I don t know of a reason against it.



glitterbag wrote:
What will they use for currency,
Gold or silver coin, per the Constitution.




glitterbag wrote:
will they need passports to travel from West Virginia to Ohio.
No. That has not proven to be necessary
with joint sovereignty.


glitterbag wrote:
Will these new entities establish their own Military?
Thay already did.

glitterbag wrote:
Collect taxes?
That 's a joke, right??



glitterbag wrote:
What country will they be? They would have to denounce their American citizenship
to become citizens of Tennessee.
No; experience has disproven that.


glitterbag wrote:
The bottom line regarding the Civil War was the South claimed
The United States of America was interfering in States Rights.
Thay felt abused in Congress; outvoted by Northern interests.
The South did not believe that continued participation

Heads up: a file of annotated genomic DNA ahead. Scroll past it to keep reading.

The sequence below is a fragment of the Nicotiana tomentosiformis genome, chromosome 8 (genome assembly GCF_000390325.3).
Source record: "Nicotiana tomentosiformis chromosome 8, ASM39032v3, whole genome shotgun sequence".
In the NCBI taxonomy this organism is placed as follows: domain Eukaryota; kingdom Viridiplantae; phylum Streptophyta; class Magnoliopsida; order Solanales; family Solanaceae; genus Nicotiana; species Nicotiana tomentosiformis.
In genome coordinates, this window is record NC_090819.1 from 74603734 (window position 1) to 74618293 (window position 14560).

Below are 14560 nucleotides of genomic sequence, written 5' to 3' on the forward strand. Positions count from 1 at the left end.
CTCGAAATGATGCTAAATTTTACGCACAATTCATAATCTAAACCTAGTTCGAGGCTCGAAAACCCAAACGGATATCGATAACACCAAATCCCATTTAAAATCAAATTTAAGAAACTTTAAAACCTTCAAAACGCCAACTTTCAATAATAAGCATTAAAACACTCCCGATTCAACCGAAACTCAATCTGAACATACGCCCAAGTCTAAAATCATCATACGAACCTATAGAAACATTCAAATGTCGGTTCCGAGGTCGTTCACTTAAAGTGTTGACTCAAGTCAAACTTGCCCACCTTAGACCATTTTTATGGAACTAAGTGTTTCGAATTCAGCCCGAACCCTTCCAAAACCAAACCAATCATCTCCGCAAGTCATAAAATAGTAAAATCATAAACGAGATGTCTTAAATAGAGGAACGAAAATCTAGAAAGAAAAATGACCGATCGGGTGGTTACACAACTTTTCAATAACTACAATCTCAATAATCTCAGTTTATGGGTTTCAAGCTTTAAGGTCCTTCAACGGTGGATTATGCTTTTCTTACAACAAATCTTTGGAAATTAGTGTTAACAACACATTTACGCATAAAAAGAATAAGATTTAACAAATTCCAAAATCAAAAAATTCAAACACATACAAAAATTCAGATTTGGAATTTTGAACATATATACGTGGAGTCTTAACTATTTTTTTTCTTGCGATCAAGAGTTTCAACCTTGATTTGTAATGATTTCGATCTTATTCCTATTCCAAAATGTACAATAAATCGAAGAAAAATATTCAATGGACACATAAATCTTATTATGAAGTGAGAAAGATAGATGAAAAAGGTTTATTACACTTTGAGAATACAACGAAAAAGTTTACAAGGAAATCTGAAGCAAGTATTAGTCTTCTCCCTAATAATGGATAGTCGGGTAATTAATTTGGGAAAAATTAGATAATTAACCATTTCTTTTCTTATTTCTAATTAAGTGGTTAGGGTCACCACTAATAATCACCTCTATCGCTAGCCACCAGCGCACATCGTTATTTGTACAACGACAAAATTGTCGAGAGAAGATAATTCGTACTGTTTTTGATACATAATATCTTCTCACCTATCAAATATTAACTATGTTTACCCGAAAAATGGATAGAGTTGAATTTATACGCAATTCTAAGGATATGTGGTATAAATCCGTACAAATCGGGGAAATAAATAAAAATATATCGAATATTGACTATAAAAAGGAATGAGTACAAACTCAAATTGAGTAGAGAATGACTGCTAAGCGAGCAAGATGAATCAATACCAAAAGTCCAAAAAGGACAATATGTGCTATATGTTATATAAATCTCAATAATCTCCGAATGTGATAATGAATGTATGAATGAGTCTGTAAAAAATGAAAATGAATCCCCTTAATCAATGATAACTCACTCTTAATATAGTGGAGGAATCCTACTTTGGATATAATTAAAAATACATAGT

was ideally in keeping with its best interests.





glitterbag wrote:
They didn't want to be told they didn't have the right to own human beings.
Do u believe that the Southerners
considered Africans to be fully human ?
Do u think that, in the Southern vu of the 18OOs, owning an African
was the same as owning a Frenchman or a Bulgarian?? (or the Northern vu, for that matter)
U think thay saw no significant racial difference ?
Even in New York, slavery for blacks legally continued until 1827.
That 's only some 34 years before the South seceded.




glitterbag wrote:
This is probably the weakest argument you ever attempted to make.
Well, I guess SOME argument must be the weakest,
unless thay r all of equal strength.


glitterbag wrote:
The territories who sought Statehood, joined the Union after the 13 original Colonies fought